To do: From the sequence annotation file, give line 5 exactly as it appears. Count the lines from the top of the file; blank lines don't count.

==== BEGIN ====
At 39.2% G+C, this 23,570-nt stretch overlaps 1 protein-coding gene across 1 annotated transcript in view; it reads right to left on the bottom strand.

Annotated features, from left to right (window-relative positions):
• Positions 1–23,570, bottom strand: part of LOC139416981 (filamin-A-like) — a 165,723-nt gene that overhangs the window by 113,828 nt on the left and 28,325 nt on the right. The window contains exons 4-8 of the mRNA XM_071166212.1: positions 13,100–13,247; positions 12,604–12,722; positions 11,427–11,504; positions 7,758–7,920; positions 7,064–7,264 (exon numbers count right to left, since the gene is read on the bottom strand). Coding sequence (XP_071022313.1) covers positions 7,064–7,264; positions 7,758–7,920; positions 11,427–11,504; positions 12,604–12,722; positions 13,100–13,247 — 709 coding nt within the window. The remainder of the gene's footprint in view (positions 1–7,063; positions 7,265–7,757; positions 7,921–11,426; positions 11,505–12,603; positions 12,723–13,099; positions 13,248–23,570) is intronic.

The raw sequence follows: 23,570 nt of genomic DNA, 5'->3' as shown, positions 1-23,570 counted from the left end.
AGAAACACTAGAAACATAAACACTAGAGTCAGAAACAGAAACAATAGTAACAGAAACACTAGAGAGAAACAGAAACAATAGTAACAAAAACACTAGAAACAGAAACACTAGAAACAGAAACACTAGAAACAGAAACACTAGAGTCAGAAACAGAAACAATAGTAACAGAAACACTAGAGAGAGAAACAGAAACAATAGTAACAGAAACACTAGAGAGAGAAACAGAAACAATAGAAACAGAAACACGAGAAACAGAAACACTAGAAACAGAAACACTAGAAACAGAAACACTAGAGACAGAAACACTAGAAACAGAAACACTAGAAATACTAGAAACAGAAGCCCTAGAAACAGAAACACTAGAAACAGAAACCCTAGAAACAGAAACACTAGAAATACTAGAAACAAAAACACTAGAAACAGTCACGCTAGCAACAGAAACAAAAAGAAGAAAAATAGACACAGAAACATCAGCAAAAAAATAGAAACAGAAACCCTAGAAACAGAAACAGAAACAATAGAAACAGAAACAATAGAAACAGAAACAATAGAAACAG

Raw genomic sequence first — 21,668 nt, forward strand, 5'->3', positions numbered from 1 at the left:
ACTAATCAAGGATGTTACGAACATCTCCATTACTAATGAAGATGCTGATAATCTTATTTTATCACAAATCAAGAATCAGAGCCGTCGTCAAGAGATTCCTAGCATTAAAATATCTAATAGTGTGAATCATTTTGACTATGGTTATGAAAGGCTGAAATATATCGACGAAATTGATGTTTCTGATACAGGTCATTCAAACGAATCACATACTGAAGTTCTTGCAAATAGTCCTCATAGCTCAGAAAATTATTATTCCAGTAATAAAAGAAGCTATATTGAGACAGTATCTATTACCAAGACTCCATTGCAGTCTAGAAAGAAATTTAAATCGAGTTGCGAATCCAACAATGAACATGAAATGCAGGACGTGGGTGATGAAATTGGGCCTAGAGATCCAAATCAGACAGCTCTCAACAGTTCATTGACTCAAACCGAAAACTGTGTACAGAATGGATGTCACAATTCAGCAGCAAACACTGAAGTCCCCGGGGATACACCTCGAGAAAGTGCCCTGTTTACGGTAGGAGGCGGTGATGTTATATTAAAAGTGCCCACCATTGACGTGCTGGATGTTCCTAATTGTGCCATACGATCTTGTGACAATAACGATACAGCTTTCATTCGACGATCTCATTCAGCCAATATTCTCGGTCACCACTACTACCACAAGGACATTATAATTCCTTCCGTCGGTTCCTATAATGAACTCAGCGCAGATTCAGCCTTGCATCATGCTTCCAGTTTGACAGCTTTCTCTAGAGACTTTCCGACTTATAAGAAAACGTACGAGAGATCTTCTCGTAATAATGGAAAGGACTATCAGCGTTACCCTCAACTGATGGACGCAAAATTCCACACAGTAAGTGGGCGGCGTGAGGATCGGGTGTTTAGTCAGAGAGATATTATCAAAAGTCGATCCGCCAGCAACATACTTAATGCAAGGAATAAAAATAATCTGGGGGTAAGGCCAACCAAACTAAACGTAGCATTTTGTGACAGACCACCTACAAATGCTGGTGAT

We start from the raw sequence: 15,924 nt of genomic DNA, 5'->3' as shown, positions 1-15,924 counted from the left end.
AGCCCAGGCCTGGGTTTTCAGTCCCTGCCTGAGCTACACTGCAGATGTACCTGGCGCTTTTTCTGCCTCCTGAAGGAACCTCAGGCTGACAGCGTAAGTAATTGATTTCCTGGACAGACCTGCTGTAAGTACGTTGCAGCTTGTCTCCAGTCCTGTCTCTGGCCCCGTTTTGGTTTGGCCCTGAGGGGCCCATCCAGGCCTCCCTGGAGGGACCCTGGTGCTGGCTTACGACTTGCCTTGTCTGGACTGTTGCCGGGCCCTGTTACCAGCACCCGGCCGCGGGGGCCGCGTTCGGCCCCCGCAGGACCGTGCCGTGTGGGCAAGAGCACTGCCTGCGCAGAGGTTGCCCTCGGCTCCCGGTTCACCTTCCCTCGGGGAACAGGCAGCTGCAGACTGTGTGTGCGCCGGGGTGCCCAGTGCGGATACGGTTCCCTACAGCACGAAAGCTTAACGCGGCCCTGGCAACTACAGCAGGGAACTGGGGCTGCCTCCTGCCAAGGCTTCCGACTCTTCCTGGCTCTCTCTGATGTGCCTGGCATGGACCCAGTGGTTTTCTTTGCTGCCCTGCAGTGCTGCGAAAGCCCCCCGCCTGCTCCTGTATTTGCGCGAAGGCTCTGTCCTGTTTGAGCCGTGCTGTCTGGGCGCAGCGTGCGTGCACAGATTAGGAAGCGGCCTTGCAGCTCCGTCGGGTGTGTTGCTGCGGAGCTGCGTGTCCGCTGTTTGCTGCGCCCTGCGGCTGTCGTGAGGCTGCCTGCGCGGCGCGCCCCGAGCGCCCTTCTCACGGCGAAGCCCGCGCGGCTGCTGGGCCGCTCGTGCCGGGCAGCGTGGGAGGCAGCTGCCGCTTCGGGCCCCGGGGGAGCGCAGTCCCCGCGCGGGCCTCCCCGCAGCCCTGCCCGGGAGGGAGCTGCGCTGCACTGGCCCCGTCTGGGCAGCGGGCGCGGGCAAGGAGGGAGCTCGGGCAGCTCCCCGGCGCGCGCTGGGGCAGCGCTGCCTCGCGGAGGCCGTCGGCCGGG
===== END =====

AGAAACACTAGAAACATAAACACTAGAGTCAGAAACAGAAACAATAGTAACAGAAACACTAGAGAGAAACAGAAACAATAGTAACAAAAACACTAGAAACAGAAACACTAGAAACAGAAACACTAGAAACAGAAACACTAGAGTCAGAAACAGAAACAATAGTAACAGAAACACTAGAGAGAGAAACAGAAACAATAGTAACAGAAACACTAGAGAGAGAAACAGAAACAATAGAAACAGAAACACGAGAAACAGAAACACTAGAAACAGAAACACTAGAAACAGAAACACTAGAGACAGAAACACTAGAAACAGAAACACTAGAAATACTAGAAACAGAAGCCCTAGAAACAGAAACACTAGAAACAGAAACCCTAGAAACAGAAACACTAGAAATACTAGAAACAAAAACACTAGAAACAGTCACGCTAGCAACAGAAACAAAAAGAAGAAAAATAGACACAGAAACATCAGCAAAAAAATAGAAACAGAAACCCTAGAAACAGAAACAGAAACAATAGAAACAGAAACAATAGAAACAGAAACAATAGAAACAG